We want you (or your child) to experience the freedom that comes from knowing we see you, your strengths, and your potential. From this approach, we collaborate with you to address issues and concerns and help you build skills to thrive in all areas of life.

Myth 3
Every Psychologist works in the same way

As humans are all different from each other, so too are psychologists. Certain styles and personalities will suit some people more than others. At Positive Families, we have different interests, specialty areas, skill sets, and methods.

Unfortunately, some people do have a disappointing experience with a psychologist. If you don’t “click” within the first few sessions, then treatment is unlikely to be effective. So, find someone who is the right fit for you. It is also vital to consider the types of therapy they offer. Some psychologists specialise in neuropsychological assessments, emotion-focused treatment, or mindfulness-based approaches. What is essential to consider is that the most suitable strategy for someone else may not be right for you.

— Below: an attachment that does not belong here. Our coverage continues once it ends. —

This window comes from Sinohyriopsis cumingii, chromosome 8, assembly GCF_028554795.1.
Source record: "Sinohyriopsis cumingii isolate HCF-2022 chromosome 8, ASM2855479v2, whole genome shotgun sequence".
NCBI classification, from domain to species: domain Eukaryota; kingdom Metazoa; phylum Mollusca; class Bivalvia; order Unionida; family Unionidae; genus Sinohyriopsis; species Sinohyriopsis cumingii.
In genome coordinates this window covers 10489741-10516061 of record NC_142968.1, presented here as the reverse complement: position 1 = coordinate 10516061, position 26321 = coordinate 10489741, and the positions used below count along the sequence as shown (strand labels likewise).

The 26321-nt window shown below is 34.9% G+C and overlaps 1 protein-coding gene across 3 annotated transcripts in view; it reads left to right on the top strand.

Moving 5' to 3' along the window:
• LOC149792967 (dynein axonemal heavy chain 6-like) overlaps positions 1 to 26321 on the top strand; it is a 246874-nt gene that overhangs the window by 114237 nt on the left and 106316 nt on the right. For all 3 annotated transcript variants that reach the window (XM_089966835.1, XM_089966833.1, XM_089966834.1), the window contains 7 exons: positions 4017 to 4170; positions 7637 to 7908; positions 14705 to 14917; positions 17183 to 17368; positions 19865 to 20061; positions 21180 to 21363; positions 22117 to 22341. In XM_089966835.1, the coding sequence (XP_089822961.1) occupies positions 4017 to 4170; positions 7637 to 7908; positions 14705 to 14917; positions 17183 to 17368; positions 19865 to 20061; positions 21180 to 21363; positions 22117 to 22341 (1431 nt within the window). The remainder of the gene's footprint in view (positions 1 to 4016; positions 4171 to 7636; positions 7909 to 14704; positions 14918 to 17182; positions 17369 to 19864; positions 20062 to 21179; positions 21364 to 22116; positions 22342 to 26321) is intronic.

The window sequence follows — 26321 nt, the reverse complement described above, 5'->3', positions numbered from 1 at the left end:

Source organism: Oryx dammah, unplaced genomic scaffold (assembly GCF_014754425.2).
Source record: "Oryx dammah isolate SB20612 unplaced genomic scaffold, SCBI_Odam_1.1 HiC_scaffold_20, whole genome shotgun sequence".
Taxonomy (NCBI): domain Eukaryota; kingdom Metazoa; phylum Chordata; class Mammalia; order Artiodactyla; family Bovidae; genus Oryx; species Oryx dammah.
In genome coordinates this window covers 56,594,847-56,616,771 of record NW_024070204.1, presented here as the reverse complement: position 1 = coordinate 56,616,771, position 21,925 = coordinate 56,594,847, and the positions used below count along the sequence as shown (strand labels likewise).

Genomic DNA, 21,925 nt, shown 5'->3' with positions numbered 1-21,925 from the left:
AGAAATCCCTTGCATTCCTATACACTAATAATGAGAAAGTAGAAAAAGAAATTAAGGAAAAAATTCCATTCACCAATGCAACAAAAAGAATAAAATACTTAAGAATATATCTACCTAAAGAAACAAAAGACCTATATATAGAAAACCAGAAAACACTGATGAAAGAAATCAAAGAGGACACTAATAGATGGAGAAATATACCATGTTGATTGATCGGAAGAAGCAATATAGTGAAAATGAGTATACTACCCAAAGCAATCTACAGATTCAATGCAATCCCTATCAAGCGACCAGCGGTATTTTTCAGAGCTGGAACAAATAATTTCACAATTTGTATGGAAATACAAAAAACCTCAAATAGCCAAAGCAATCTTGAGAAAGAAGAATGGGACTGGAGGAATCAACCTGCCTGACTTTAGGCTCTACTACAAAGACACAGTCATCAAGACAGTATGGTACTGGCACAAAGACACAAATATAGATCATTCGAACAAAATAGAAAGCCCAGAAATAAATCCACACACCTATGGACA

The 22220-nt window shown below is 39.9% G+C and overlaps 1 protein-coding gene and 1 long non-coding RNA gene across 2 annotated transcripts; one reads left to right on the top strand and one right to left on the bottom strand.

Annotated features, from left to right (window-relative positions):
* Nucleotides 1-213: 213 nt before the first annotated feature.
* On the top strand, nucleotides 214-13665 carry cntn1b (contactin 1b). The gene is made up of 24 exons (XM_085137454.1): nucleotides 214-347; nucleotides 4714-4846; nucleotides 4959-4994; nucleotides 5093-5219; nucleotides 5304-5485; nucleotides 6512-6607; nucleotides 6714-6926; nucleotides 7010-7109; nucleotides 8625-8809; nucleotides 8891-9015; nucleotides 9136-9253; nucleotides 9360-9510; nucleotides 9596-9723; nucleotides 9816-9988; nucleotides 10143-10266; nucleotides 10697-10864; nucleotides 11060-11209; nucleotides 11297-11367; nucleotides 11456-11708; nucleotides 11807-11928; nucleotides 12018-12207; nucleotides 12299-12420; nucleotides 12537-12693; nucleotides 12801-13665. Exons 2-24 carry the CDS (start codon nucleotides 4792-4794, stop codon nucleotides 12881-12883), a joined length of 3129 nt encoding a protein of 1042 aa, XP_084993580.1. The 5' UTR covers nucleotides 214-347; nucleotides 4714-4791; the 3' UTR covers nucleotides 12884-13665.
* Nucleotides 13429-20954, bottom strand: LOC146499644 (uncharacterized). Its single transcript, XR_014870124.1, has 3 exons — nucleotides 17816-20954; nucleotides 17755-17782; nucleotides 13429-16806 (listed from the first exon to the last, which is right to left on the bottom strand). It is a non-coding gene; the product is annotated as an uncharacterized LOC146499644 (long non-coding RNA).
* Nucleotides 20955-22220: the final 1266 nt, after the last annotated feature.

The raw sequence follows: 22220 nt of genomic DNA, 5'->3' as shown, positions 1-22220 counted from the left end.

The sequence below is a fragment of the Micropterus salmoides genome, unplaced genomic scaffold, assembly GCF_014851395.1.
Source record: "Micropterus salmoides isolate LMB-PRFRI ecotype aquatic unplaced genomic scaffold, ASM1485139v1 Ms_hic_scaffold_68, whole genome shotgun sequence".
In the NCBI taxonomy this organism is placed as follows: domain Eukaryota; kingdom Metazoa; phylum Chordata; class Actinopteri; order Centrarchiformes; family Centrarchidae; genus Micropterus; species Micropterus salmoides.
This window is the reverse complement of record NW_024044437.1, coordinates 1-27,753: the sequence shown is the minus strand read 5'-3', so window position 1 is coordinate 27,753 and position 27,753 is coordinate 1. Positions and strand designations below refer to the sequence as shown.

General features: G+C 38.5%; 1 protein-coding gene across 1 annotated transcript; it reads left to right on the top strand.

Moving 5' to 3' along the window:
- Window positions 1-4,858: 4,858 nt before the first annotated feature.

Myth 4
Talking about my emotions will make it worse

Discussing and processing our feelings helps us gain insight and clarity. As emotions decrease in intensity, we can see things from a new perspective. As difficult as talking about your emotions can be, particularly at the beginning of your therapy journey, studies show their intensity decreases when we talk through our feelings. The goal is always to help you build emotional intelligence and awareness.

Myth 5
Psychologists always focus on your childhood

Another common misconception is that psychologists always focus on childhood experiences. Understandably, you may feel uncomfortable discussing your childhood experiences with someone you don’t know well, especially if you had traumatic and painful experiences. Remember that an experienced psychologist will not push you to discuss experiences you don’t feel comfortable discussing.